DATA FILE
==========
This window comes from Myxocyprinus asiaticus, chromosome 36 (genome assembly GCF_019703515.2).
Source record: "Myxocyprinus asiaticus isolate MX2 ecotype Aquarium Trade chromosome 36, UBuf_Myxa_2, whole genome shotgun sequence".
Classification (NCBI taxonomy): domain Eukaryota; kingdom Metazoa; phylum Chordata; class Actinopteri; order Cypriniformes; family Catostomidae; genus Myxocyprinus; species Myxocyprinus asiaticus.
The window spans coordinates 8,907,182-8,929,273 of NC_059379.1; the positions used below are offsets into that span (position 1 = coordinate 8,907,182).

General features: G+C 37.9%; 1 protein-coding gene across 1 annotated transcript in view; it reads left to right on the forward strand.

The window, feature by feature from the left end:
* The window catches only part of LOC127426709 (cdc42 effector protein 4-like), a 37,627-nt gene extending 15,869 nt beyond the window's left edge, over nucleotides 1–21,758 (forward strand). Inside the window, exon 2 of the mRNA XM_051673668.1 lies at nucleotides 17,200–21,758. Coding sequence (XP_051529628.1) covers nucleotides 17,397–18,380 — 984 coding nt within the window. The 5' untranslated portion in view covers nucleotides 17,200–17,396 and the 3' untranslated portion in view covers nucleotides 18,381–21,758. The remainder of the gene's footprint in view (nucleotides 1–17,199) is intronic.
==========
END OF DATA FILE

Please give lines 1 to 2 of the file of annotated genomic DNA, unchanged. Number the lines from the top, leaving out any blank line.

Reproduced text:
This window comes from Myxocyprinus asiaticus, chromosome 36 (genome assembly GCF_019703515.2).
Source record: "Myxocyprinus asiaticus isolate MX2 ecotype Aquarium Trade chromosome 36, UBuf_Myxa_2, whole genome shotgun sequence".